One of Andy’s many fine attributes is that he knows everybody. He and Karen live in Bangor, the third-largest city in Maine. Andy has been active in countless civic organizations and more than a few business ventures. All three of their kids went through the Bangor Public school system. He’s like the unofficial mayor of Bangor.

It turns out that a company which works closely with the New England Patriots is headquartered in Bangor. Of course Andy knows the owners quite well. When they learned that we were attending the game, one of them stopped by where we were tailgating and gave us four complementary passes to their corporate luxury box.

The tickets we had purchased months ago for this game cost us $147 each. They weren’t bad tickets, but they weren’t great either. It was a no-brainer for us to accept this generous offer. Then we started toying with the idea of doing something with the tickets that we had already purchased. Ideally we would’ve invited friends to join us, but it was already too close to game time. We certainly didn’t want to walk around the parking area like a sleazy scalper, shouting, “Anybody want to buy some tickets?” Yet, the thought of recovering at least some of the $588 was enticing.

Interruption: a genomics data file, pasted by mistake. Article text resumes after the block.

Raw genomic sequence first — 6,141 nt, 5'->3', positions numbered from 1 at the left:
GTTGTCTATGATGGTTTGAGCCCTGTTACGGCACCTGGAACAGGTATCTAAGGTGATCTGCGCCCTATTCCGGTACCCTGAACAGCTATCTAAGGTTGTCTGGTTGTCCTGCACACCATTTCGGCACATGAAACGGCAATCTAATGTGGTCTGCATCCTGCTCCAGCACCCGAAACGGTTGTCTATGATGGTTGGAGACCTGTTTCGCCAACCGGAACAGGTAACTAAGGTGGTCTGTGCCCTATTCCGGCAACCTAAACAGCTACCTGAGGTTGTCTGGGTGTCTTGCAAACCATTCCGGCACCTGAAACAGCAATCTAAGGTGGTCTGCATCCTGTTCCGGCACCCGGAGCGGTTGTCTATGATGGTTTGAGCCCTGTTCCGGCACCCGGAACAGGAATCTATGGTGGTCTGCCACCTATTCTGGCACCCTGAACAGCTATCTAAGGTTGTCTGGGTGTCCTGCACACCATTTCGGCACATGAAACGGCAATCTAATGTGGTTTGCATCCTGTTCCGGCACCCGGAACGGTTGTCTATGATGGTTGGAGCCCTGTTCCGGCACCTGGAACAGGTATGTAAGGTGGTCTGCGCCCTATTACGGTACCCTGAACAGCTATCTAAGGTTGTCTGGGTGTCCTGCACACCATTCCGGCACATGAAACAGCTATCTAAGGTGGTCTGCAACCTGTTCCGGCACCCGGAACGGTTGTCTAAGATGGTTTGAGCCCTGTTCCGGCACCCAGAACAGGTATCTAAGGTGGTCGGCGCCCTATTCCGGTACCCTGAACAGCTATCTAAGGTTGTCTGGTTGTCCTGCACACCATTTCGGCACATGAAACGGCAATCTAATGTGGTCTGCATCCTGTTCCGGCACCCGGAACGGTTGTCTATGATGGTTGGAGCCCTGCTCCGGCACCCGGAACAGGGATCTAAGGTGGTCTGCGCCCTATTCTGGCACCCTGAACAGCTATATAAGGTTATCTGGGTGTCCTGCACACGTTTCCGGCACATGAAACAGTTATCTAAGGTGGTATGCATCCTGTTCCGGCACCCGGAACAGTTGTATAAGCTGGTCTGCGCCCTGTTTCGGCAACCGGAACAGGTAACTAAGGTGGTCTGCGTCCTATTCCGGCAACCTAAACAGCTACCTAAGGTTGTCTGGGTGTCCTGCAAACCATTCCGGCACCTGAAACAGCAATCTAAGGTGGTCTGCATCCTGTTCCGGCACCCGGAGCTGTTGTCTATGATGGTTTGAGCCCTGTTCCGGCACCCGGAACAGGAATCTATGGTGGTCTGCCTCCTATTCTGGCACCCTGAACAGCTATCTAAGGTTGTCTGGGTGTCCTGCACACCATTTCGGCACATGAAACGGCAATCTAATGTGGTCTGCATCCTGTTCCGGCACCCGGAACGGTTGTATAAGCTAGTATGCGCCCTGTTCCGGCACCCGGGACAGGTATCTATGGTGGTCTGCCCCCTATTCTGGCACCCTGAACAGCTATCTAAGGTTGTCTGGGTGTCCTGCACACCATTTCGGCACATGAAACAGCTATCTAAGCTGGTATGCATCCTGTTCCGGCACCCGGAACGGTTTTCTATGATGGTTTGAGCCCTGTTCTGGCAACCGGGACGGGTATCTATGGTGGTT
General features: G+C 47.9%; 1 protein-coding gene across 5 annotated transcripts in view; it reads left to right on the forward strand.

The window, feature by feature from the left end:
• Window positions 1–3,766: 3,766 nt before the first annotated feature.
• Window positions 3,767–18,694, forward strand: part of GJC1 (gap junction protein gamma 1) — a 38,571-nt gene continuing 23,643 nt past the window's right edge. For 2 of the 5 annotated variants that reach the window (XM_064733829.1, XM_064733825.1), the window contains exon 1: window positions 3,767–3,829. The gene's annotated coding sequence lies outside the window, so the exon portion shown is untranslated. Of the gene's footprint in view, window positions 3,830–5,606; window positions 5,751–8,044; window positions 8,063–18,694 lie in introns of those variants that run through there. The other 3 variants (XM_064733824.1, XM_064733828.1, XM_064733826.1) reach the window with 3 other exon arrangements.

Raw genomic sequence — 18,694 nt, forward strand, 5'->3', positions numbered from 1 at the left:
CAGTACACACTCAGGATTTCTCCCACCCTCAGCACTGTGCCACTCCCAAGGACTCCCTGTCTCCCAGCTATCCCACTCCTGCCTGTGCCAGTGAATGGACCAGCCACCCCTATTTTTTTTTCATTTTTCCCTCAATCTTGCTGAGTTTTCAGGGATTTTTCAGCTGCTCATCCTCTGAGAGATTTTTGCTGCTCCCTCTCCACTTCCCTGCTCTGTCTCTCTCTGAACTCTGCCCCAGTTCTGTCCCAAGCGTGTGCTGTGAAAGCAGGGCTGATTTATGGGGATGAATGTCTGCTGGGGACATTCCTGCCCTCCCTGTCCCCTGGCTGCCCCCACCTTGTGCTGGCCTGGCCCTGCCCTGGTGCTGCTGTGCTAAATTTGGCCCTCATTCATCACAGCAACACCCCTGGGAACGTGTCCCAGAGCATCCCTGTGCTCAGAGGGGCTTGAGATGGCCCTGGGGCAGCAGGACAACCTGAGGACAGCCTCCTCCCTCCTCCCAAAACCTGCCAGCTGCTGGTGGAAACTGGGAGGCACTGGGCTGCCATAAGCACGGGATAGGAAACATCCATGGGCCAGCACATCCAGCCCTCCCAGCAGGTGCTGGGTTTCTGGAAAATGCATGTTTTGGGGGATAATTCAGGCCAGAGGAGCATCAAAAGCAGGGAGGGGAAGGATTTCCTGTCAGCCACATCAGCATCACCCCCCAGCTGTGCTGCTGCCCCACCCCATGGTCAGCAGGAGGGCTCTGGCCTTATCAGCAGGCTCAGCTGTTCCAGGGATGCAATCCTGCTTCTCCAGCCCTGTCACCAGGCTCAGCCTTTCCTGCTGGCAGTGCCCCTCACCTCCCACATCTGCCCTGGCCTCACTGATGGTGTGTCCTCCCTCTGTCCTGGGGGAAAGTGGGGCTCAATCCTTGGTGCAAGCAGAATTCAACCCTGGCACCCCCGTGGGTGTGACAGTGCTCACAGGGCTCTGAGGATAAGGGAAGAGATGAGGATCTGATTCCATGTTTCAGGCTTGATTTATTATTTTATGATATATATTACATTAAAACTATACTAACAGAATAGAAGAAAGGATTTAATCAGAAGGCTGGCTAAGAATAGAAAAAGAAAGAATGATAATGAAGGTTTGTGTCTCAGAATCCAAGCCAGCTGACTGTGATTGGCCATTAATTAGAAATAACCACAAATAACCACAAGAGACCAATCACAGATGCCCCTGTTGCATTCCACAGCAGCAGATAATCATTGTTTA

Soon we noticed a commotion off to our left. The Patriots were hosting the New Orleans Saints that day, and a group of about a dozen Saints fans were making their rounds in the tailgating area. They were dressed flamboyantly, as residents of New Orleans are prone to do. They were very friendly, and Patriots fans were friendly back. Kim and Karen joined them for a photo.